Testing the impact of providing concurrent verbal protocols on driving performance
Driving studies, conducted both on-road and in driving simulators, are increasingly utilising the concurrent verbal protocol methodology, whereby participants are instructed to “think aloud” during task performance.
There has long been concern that providing concurrent verbal protocols may interfere with primary task performance. Although previous research has tested the impact of providing concurrent verbal protocols on performance in a range of contexts, none have directly examined the impact on driving performance. It has been suggested, for example, that providing verbal protocols could potentially degrade aspects of driver behaviour, driver cognition, or add an additional workload to the driving task. Given its increasing use in driving research, investigating the impacts on driving performance is a key research question.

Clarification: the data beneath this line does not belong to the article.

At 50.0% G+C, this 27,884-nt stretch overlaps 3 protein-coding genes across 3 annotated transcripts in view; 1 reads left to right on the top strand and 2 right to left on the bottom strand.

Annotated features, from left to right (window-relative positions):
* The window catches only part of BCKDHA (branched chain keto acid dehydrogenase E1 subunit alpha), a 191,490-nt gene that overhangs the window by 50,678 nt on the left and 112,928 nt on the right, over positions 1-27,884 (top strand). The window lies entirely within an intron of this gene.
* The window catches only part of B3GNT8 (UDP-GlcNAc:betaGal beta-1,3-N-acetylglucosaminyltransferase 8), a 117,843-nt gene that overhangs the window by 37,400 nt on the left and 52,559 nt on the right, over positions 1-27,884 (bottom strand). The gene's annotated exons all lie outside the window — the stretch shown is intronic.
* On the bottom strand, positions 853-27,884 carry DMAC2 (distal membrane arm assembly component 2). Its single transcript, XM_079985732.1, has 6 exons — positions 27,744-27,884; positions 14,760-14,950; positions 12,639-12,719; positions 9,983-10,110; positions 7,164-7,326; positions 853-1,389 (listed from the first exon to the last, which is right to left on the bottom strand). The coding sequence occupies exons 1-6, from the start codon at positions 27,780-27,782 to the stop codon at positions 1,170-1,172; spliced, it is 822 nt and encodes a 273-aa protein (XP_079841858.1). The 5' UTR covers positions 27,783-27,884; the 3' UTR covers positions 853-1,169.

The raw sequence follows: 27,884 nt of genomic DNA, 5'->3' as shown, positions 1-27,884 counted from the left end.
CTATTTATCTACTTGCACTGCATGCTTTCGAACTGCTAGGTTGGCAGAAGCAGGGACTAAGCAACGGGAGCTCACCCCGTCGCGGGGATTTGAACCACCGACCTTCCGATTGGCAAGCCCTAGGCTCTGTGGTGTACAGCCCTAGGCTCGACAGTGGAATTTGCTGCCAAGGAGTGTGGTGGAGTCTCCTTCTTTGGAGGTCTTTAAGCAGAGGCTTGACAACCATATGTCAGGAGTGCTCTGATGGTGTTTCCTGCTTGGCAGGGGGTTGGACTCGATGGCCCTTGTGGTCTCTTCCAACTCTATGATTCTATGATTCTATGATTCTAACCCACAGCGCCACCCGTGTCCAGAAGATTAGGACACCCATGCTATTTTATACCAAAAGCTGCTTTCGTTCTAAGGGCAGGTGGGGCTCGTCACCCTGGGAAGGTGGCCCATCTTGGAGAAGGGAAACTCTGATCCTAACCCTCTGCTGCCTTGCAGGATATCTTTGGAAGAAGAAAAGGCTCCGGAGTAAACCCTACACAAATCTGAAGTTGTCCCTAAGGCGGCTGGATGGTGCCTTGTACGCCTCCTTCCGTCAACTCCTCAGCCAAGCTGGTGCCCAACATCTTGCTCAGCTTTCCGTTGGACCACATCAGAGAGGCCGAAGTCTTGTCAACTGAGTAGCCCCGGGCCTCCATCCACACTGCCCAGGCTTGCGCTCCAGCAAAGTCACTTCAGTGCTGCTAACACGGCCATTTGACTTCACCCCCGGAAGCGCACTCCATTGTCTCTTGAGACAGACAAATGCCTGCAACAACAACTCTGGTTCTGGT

We thought we would use ORCa to test this. Our study involved participants driving ORCa around a pre-determined route close to the University of the Sunshine Coast, twice whilst providing a continuous verbal protocol, and twice with no requirement to verbalise their behaviour. We then analysed key aspects of driving performance across the conditions.
The findings were compelling. Based on a comparison of participants’ drives when providing a concurrent verbal protocol and when not, the findings showed that when driving mid-block, there was no impact on aspects of driving behaviour such as speed, speed variability, and steering wheel angle, but that there appeared to be a positive effect on braking and acceleration when approaching and exiting roundabouts.
You can use the link below to gain free access to the full article below. Here we discuss the study and its findings in more detail.